How to avoid for loops when generating index arrays?

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I often find myself coding nested for loops to generate vectors of integer indices. For example:
n = 4;
i = 1;
for L = 0:n
for M = -L:L
l(i) = L;
m(i) = M;
i = i+1;
end
end
All I need are the vectors "l" and "m". I can preallocate to save some speed, but my real problem is having to use the for loops as sometimes the index vectors I need to create have many more nested for loops whose (note that the inner loop index depends on the outer loop index).
Is there a simple way to avoid using loops to generate index vectors like these?

Accepted Answer

Matt J
Matt J on 30 Apr 2013
Here's another method, less memory consuming than NDGRID
mm=sparse(-n:n);
ll=sparse(0:n);
map=bsxfun(@le,abs(mm.'),ll);
idx=nonzeros(bsxfun(@times,map,1:length(ll) ));
l=full(ll(idx));
idx=nonzeros(bsxfun(@times,map,(1:length(mm)).')) ;
m=full(mm(idx));

More Answers (5)

Roger Stafford
Roger Stafford on 30 Apr 2013
Edited: Matt J on 30 Apr 2013
For your particular problem you can do this:
M = (0:n*(n+2))';
L = floor(sqrt(M));
M = M-L.*(L+1);
(I've used uppercase letters, 'L' and 'M', in place of your lowercase 'l' and 'm'.)
As with Matt Kindig, I am not sure this will be any faster than your for-loops. Time it with a large value for n and see.

Matt J
Matt J on 30 Apr 2013
Edited: Matt J on 30 Apr 2013
Here's a way to do it using NDGRID. It's not apriori obvious whether for loops would or would not be faster. It depends what you plan to reuse.
[mg,lg]=ndgrid(-n:n,0:n);
idx=abs(mg)<=lg;
l=lg(idx).',
m=mg(idx).',
  6 Comments
Matt J
Matt J on 1 May 2013
Edited: Matt J on 2 May 2013
I'm starting to think Sean's advice about sticking with for-loops is the best one. There can definitely be ways to cut down on the loop nesting (see my newest Answer based on cell arrays), but the required form would depend on the body of the original set of for-loops.

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Sean de Wolski
Sean de Wolski on 30 Apr 2013
Edited: Sean de Wolski on 30 Apr 2013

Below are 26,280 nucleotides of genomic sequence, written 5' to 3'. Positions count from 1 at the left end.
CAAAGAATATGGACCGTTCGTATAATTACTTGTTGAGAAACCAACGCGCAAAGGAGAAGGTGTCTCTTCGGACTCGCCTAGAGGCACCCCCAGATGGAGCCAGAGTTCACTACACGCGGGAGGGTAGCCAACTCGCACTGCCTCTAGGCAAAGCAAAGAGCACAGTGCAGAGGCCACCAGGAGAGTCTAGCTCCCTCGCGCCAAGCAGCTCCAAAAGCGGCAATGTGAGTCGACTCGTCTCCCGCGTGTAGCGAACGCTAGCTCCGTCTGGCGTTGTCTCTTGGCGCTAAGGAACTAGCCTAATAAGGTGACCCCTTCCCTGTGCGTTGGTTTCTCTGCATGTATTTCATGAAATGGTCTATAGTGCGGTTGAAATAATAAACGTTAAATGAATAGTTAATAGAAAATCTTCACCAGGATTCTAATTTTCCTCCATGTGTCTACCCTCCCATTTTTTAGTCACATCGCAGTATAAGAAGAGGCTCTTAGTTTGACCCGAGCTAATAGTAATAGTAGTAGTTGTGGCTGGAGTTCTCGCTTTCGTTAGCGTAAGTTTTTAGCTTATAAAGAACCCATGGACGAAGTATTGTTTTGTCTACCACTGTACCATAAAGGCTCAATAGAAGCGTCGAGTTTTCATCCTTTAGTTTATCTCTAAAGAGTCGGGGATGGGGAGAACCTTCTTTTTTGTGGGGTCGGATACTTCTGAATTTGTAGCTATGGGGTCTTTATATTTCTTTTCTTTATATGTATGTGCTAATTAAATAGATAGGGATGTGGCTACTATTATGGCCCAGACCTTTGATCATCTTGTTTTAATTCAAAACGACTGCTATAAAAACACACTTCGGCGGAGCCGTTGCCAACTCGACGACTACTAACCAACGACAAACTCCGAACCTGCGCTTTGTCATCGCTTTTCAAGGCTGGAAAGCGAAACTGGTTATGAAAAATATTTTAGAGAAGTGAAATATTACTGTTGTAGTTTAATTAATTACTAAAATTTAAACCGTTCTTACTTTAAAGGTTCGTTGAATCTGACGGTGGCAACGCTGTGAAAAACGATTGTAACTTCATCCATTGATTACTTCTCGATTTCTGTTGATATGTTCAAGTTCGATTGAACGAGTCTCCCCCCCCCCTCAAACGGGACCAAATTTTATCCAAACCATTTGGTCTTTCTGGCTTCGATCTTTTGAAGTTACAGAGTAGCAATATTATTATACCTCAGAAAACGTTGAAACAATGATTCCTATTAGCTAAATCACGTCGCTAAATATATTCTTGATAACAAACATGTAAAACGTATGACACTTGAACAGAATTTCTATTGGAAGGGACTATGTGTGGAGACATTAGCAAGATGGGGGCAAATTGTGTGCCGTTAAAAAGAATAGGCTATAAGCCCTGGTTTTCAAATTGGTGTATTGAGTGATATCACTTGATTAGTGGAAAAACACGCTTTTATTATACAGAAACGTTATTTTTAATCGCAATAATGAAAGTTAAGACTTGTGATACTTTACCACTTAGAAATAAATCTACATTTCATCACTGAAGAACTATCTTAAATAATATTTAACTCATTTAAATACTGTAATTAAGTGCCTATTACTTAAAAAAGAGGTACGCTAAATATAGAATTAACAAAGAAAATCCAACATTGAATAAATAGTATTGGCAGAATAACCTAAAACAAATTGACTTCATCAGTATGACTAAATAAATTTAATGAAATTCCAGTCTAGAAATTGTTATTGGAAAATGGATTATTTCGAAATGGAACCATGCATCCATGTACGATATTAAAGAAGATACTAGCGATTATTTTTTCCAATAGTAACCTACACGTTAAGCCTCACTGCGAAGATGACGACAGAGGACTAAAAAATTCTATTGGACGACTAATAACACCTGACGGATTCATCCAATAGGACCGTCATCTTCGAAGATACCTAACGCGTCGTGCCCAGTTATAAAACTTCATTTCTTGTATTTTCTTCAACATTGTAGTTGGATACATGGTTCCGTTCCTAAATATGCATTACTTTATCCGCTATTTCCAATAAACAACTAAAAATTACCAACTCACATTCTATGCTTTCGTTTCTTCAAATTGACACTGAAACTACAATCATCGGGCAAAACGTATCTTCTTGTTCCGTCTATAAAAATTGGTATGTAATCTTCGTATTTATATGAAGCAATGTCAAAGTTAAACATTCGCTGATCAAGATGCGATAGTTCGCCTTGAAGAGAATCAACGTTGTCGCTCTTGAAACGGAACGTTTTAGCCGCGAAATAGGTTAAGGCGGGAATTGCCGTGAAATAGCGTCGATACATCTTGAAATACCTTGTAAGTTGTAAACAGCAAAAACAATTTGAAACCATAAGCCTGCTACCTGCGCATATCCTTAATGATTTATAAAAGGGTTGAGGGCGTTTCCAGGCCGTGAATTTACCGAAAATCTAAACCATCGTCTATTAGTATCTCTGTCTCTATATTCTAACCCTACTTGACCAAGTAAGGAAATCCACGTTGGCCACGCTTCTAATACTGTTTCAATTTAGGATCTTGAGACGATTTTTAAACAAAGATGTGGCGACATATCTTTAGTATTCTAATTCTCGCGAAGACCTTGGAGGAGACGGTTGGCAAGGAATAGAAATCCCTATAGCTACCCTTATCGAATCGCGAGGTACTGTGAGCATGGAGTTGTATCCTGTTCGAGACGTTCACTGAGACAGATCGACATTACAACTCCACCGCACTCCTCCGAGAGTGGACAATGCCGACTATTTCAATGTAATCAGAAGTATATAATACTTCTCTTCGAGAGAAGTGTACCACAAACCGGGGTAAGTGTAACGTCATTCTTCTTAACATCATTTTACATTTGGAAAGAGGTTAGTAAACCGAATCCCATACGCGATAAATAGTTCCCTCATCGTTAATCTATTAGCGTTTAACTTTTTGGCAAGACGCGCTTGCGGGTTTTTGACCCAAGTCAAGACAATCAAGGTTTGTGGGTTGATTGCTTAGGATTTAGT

doc meshgrid
doc ndgrid %?
:)
And of course, depending on your application, two nested for-loops or bsxfun() might be better.
  2 Comments
Sean de Wolski
Sean de Wolski on 30 Apr 2013
Just use the for-loops, they'll be the fastest by far. If you want to disguise it, write a function that takes L and M and returns l and m.
cellfun and arrayfun are slow and converting between cells and numeric types is slow. The above with preallocation will be pretty quick.

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Matt Kindig
Matt Kindig on 30 Apr 2013
It's kind of hack-y, but it gives the same output as your original posting:
n=4;
l = cell2mat(arrayfun(@(x) x*ones(1,2*x+1), 0:n, 'uni', false));
m= cell2mat( arrayfun(@(x) (-x:1:x), 0:n, 'uni', false));
Keep in mind that this may very well be slower than for-loops--I haven't done any timing comparisons.

Matt J
Matt J on 1 May 2013
Edited: Matt J on 1 May 2013
Here's a way to eliminate one nested loop
l=cell(1,n+1);
m=l;
for L=0:n
i=L+1;
m{i}=-L:L;
l{i}=m{i};
l{i}(:)=L;
end
l=[l{:}],
m=[m{:}],
  2 Comments
Matt J
Matt J on 1 May 2013
Edited: Matt J on 2 May 2013
For n=1000 I get this,
Original Approach:
Elapsed time is 0.093130 seconds.
Cell-Based Approach
Elapsed time is 0.027393 seconds.
I think the vectorization inherent in
m{i}=-L:L;
l{i}=m{i};
l{i}(:)=L;
trumps the overhead from the cell conversion.

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